Join Doug Rose for an in-depth discussion in this video Pitching and catching project changes, part of Project Management Foundations: Change.
In many organizations a modern project manager is not just a resource manager. They're more of a combined business analyst and project manager. The modern project manager would be a project expert. This person will be the one who accepts or rejects changes. They will decide business analyst issues. They will also be a key driver for change. As a project manager, you can think of changes as coming from 2 directions. There'll be some changes that flow from stakeholders. Think of this as catching a change.
These changes usually appear in the form of a change request. There will also be changes that you, as a project manager, will recommend for the project. This, you can think of, as pitching a change. These changes will usually be a formal memo that you submit to stakeholders. You want to distinguish between pitching and catching changes for 2 reasons. First, if you are catching a change, your role will be different from when you are pitching a change. Second, each type of change has a different set of challenges.
If you're catching a change, you'll need to evaluate how the change will impact the rest of the project. In project language, evaluating the changes you catch is called integrated change control. In larger organizations, you'll usually catch requests with a change request form. These are usually called CRs, for change request. Or sometimes called RFC, for request for change. If you're in a stakeholder meeting, you'll probably hear a project manager say something like, "We received a CR to the BRD and it will impact our deliverable." This means that there was a change request to the business requirements documents and now the project will change what the project creates.
The business requirements documents are the definition of the deliverables in your project plan. If you're at a larger organization, you'll probably have a CR template. This is an example CR included in the course material. If you're at a smaller, or less formal organization, then you might just get an email or have an informal chat. Either way, a CR will usually have at least 3 things. A requester, a date, and a request in the form of a statement. If you are more of a business analyst project manager, then you'll have the authority to accept or reject the change without coordinating with other stakeholders.
You'll be the gatekeeper for the change. If you're more of a traditional project manager then you'll coordinate with the team to present the change to other stakeholders. You'll be a communicator that helps the change control board decide whether to add the change to the project. In smaller organizations, the change control board might just be 1 person. If you decide to pitch a change, then you will be the one changing the course of the project. You might decide to do this for a few reasons. Maybe after a change in circumstances the deliverable is unrealistic.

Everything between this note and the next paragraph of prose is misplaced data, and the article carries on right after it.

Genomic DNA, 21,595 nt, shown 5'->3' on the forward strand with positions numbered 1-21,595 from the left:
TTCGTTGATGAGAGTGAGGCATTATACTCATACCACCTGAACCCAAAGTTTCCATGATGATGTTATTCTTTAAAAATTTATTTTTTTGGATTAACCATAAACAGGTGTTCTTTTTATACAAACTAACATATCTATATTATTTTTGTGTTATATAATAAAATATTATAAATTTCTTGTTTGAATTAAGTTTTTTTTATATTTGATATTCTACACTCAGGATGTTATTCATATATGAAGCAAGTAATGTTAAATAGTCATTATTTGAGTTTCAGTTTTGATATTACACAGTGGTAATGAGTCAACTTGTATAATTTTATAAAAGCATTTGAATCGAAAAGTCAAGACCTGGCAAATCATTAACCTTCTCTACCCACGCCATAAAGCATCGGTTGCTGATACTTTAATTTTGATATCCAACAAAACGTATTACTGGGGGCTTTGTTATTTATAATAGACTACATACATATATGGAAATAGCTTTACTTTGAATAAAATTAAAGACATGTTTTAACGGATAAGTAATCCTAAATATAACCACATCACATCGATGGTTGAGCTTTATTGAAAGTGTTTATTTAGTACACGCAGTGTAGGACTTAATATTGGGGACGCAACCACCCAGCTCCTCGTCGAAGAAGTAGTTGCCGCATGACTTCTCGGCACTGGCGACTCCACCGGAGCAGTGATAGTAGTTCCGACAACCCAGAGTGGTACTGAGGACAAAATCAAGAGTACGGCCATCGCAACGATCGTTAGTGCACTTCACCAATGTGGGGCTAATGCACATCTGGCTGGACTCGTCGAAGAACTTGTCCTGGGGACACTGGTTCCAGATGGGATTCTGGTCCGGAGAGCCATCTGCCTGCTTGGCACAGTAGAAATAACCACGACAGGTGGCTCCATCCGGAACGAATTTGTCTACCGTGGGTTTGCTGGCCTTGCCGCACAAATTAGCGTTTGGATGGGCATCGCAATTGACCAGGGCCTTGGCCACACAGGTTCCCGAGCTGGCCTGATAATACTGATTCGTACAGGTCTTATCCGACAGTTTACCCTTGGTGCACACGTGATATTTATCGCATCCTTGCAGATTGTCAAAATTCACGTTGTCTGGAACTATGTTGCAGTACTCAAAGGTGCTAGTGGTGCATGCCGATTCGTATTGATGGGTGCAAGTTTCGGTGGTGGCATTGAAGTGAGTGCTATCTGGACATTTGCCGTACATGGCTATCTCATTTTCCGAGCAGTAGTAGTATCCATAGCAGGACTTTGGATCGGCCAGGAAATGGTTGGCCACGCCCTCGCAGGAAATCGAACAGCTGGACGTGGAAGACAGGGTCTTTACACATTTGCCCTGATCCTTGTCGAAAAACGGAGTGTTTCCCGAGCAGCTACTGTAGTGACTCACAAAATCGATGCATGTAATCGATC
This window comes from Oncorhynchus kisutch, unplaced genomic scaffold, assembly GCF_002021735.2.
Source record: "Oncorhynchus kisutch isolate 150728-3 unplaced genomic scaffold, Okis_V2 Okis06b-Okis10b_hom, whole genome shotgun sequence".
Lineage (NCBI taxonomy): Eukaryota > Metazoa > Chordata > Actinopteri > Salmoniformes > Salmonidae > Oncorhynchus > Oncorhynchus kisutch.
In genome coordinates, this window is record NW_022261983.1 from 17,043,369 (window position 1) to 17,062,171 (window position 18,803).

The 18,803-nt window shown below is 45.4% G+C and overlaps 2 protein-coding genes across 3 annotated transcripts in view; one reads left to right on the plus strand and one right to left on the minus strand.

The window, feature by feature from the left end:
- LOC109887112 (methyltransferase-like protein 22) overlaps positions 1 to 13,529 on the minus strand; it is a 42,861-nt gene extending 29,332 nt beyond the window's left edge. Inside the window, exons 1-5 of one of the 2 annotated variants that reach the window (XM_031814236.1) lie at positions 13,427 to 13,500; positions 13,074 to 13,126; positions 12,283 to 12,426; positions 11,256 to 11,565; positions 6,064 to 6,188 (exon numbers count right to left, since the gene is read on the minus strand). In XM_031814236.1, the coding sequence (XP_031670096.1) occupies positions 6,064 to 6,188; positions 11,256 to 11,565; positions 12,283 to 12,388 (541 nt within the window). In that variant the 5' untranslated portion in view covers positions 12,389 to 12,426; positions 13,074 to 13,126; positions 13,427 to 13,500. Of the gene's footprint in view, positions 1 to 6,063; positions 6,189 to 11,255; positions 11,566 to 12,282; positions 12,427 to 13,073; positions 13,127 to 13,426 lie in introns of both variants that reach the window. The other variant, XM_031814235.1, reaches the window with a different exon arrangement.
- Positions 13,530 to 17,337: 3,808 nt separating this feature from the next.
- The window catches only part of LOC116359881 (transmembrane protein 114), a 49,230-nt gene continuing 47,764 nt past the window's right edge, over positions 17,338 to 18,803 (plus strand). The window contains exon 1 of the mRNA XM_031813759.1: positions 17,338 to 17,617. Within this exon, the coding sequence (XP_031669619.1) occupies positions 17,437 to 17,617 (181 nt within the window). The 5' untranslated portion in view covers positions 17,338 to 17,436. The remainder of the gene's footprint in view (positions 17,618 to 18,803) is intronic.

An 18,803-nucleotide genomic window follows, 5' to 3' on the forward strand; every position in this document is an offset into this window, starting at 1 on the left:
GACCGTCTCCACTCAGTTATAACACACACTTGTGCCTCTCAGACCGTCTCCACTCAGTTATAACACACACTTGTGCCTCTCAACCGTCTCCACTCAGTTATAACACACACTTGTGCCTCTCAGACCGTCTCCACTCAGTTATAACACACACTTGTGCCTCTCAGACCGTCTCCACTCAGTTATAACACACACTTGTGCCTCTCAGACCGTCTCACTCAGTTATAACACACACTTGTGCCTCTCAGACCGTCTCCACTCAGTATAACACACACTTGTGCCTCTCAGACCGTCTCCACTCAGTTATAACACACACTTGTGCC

Maybe a small additional investment would significantly add value to the deliverable. When you pitch a change you're usually concerned with adding value to the project. This is traditionally outside the scope of a project manager's duties. But adding value is crucial. Especially with agile software development projects that may have a lot less planning up front. Take a look at the change request form included in this course. Notice that one of the types of changes is a process change. You will check this box if you want to pitch a change that will improve your organization.
If you pitch a change for your organization, be sure to frame it in the language of added value. You're usually asking for something that will increase the overall cost. So you need to frame the change as delivering increased value.
Along the way, learn how to effectively manage your project for change requests and deal with common obstacles. Also see how to find the balance between too much and too little change—either can be threat to your project.
Lynda.com is a PMI Registered Education Provider. This course qualifies for professional development units (PDUs). To view the activity and PDU details for this course, click here.
The PMI Registered Education Provider logo is a registered mark of the Project Management Institute, Inc.
- What are project changes?
- Planning for changes
- Accepting or rejecting a change
- Understanding the risks
- Learning from your changes<br><br>
- The PMI Registered Education Provider logo is a registered mark of the Project Management Institute, Inc.